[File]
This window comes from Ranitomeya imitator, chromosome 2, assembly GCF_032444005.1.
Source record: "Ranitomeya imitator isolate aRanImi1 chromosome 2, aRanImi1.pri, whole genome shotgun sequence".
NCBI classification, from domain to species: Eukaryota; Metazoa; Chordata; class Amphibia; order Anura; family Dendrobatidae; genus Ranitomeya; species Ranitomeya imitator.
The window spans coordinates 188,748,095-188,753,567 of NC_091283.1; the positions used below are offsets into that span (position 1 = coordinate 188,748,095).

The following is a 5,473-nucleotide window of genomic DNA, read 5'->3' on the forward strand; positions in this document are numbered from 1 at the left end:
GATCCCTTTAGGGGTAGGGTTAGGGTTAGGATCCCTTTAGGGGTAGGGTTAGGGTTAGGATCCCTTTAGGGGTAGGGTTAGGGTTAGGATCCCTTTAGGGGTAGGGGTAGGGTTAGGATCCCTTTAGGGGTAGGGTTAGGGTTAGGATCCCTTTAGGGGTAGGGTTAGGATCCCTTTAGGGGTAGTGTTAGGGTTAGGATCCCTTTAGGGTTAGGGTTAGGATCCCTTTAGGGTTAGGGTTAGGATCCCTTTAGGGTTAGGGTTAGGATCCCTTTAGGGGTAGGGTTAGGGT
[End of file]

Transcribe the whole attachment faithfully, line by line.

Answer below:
This window comes from Ranitomeya imitator, chromosome 2, assembly GCF_032444005.1.
Source record: "Ranitomeya imitator isolate aRanImi1 chromosome 2, aRanImi1.pri, whole genome shotgun sequence".
NCBI classification, from domain to species: Eukaryota; Metazoa; Chordata; class Amphibia; order Anura; family Dendrobatidae; genus Ranitomeya; species Ranitomeya imitator.
The window spans coordinates 188,748,095-188,753,567 of NC_091283.1; the positions used below are offsets into that span (position 1 = coordinate 188,748,095).

The following is a 5,473-nucleotide window of genomic DNA, read 5'->3' on the forward strand; positions in this document are numbered from 1 at the left end:
GATCCCTTTAGGGGTAGGGTTAGGGTTAGGATCCCTTTAGGGGTAGGGTTAGGGTTAGGATCCCTTTAGGGGTAGGGTTAGGGTTAGGATCCCTTTAGGGGTAGGGGTAGGGTTAGGATCCCTTTAGGGGTAGGGTTAGGGTTAGGATCCCTTTAGGGGTAGGGTTAGGATCCCTTTAGGGGTAGTGTTAGGGTTAGGATCCCTTTAGGGTTAGGGTTAGGATCCCTTTAGGGTTAGGGTTAGGATCCCTTTAGGGTTAGGGTTAGGATCCCTTTAGGGGTAGGGTTAGGGT